Tom Jones - The Life by Sean Smith
|Tom Jones - The Life by Sean Smith|
|Reviewer: John Van der Kiste|
|Summary: An objective, comprehensive biography of the singer from South Wales who became one of the most popular vocalists of the modern musical age|
|Buy? Yes||Borrow? Yes|
|Pages: 312||Date: March 2015|
|Publisher: Harper Collins|
|External links: Author's website|
Few singers have sustained a career over half a century and appealed to succeeding generations in the way that the former Thomas John Woodward of Treforest has managed to do. Almost written off during a lean period or two, he proved himself the master of re-invention, and now in his mid-70s he is loved and revered as something of a national treasure.
Sean Smith has charted the remarkable life and career very effectively in this volume. It is indeed more or less a ‘rags to riches’ tale, of a boy growing up in a small Welsh mining village or, to borrow a title from one of his most successful singles, ‘A Boy From Nowhere’. His early years were happy enough, apart from being briefly blighted by tuberculosis during his adolescence, which had the advantage of interrupting his never very congenial schooldays. Marriage at the age of sixteen out of necessity, and the speedy birth of son Mark to his wife Linda, followed very soon afterwards.
A recurring theme throughout the book is that Tom has been exceptionally fortunate in that Linda has been the forgiving type, prepared to put up with his numerous and rather too public infidelities over the years. One is reminded of King Edward VII and Queen Alexandra, and the latter’s quiet acceptance of the realisation that ‘after all, he loved me the best’. There was also a neat symmetry in the fact that after Tom went out of fashion and was regarded as something of a has-been in the early 1980s, his original manager Gordon Mills died and Mark took over the reins. His career soon returned to its former glory, and he is one of the very few names who is still as popular well into the twenty-first century as he was during the swinging sixties.
However, much of this is jumping ahead a little. The early sixties saw him as the front man of local group The Senators, before it became apparent that a solo career beckoned. Even at that stage, the voice was a remarkable instrument to be reckoned with, as the first few hit records showed. One moment Tom would be bringing the house down wherever he played with a powerful ‘Great Balls Of Fire’, the next he would be moving his audience to tears with big ballads. From the moment when ‘It’s Not Unusual’ captured the nation and became his first hit and first No. 1, he rarely looked back.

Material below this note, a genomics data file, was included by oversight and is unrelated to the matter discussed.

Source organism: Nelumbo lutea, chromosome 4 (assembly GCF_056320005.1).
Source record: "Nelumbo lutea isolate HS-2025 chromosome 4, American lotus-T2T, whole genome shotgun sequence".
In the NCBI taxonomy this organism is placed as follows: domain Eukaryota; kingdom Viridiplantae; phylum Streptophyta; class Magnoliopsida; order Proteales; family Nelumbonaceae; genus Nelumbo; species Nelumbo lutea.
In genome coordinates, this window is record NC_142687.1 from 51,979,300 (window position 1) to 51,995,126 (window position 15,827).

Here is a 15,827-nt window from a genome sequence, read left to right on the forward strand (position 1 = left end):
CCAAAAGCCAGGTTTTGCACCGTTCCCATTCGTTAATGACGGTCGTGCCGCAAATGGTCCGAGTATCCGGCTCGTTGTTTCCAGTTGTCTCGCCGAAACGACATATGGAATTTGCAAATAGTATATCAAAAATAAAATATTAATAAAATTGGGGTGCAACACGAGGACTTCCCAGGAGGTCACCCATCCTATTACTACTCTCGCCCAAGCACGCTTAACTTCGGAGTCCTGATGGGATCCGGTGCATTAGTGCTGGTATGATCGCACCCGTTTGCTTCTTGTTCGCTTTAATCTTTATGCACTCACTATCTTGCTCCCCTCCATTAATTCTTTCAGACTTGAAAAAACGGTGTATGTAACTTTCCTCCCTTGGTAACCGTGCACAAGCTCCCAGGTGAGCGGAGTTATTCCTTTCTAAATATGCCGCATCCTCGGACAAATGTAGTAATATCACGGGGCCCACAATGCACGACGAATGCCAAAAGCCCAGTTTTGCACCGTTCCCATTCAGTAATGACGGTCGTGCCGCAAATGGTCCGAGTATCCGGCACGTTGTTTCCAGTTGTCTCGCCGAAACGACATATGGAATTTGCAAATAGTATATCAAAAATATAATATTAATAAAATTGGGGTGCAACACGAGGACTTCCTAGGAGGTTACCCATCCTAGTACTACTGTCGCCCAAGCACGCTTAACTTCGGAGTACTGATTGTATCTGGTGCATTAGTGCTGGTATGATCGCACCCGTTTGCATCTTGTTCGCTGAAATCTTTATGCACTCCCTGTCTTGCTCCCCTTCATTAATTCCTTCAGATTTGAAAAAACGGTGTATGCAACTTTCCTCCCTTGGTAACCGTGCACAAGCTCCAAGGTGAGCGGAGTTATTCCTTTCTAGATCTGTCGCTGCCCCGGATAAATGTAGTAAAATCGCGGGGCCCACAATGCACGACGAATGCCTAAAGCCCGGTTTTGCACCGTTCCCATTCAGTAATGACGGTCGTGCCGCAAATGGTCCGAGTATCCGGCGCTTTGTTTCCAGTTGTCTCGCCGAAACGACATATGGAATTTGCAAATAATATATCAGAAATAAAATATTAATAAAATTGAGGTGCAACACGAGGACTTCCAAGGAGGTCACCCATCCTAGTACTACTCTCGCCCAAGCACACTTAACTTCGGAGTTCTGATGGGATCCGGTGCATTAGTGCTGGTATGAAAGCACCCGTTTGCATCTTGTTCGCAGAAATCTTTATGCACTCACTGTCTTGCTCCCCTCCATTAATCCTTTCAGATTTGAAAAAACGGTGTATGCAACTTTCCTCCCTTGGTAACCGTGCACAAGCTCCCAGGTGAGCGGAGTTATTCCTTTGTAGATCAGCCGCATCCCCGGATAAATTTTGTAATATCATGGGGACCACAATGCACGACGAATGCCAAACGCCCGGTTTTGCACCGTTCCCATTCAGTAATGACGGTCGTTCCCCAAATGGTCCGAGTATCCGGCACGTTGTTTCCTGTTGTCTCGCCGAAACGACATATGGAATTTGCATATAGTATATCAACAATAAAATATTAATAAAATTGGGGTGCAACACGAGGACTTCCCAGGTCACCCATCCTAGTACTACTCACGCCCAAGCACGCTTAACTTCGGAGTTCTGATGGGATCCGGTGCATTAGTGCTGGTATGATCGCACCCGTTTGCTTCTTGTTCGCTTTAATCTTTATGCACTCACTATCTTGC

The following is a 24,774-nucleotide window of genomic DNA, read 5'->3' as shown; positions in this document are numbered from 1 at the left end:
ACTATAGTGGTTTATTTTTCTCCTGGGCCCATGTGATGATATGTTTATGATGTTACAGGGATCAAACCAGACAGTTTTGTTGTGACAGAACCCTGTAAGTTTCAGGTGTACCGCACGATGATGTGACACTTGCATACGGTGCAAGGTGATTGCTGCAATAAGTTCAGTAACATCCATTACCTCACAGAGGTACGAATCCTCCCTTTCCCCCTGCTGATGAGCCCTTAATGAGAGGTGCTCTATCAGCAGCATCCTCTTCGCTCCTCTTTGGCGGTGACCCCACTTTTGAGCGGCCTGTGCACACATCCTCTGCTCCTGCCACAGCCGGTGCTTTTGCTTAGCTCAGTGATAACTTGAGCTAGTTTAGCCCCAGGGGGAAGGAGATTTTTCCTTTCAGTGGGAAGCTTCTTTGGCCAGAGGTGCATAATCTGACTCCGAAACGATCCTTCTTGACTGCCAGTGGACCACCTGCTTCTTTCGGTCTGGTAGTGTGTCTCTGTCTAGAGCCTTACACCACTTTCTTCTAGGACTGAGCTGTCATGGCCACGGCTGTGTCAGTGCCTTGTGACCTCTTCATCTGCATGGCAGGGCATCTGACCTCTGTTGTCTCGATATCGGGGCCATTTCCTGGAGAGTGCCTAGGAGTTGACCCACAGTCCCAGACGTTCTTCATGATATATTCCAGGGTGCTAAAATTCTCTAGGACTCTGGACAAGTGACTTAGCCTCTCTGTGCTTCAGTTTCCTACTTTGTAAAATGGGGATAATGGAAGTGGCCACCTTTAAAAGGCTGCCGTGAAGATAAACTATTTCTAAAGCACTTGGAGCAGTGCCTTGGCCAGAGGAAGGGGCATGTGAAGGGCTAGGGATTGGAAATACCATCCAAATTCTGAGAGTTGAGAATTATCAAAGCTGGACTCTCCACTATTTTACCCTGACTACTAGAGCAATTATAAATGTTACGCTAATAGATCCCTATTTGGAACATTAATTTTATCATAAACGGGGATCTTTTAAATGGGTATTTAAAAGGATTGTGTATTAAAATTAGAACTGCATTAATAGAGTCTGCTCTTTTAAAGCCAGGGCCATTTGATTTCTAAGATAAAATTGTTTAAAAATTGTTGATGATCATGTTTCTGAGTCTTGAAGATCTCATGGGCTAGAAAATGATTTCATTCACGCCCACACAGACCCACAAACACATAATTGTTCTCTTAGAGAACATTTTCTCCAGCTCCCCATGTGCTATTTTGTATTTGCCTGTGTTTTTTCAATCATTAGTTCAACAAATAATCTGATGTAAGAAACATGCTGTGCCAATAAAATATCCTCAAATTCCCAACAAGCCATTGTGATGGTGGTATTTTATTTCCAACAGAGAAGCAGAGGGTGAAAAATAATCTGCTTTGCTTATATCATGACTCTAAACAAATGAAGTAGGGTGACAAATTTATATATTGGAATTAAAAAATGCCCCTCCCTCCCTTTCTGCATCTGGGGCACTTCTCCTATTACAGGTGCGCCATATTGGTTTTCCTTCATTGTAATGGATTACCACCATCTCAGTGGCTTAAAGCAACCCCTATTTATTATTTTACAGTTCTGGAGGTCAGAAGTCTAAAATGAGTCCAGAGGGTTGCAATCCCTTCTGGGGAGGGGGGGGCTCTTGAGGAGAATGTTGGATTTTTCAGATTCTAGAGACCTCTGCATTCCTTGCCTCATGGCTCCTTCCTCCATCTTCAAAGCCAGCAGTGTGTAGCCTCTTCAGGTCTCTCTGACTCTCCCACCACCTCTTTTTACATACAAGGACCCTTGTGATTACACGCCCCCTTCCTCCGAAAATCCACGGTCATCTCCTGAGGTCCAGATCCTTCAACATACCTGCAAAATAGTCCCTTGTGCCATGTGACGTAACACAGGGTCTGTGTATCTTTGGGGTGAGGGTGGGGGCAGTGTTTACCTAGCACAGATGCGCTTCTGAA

Hit after hit followed, as did the round of BBC television series, success in America, seasons at Las Vegas, friendships with Frank Sinatra and Elvis Presley, the occasional ventures into film territory, and above all an astute choice of recording material which embraced rock’n’roll, big ballads, a James Bond theme, and later country music. He was also one of the very few artists who began to write or co-write songs himself after many years of relying on material supplied to him by others. Smith does not gloss over the occasional negative issues, not just the affairs, but also the resentment of musicians who worked with and supported him during the lean early days and later felt unfairly thrown by the wayside. Sadly such casualties are generally par for the course in the competitive world of showbiz.
I was already familiar with the early part of the story. So I therefore found the later chapters particularly illuminating, with their descriptions of how he and Mark relaunched his career with one astute move after another. The collaborations with such names from the younger generation as The Art of Noise, The Stereophonics and Jools Holland, and appearances at the Glastonbury festival, continued the born-again success story. He turned in one of the few really remarkable performances at the Queen’s diamond jubilee concert, easily outshining some of his contemporaries on the bill whose appearances proved that they were long past their best. Later he was introduced to a new generation through his appearances on as a coach on BBC TV’s ‘The Voice’.
Above all, there was a remarkable spat with Island Records, which signed him in 2010 and were expecting him to provide him with another funky pop album. When one of the top management heard what he called ‘a collection of hymns’, he disparaged it as ‘a sick joke’, and threatened to ask for his money back. The album in question, the blues-and gospel-flavoured ‘Praise and Blame’, was a heartfelt return to Tom’s spiritual roots. It was released anyway - to some of the best reviews and sales yet of his career and narrowly missed topping the album charts. Sometimes the artist does know better than the record company suits with cigars.
I was left with the impression of a remarkable talent who has had his share of luck, and at the same time a commitment to hard work, a character whose lengthy career in a notoriously fickle business has been well-deserved. The last chapter inevitably broaches the question of when the man will retire, but on his present reckoning, the time has not yet arrived.
Smith has talked to several people who knew Tom well as a person, and the result is a solidly-researched portrait that brings the character to life very well. Anybody who is familiar with his work on record will feel that they know the man, or the voice, even better after reading this book.
For further reading, may we recommend studies of two of his contemporaries, Elvis Has Left the Building: The Day the King Died by Dylan Jones, and another very successful British vocalist, Matt Monro: The Singer's Singer by Michele Monro
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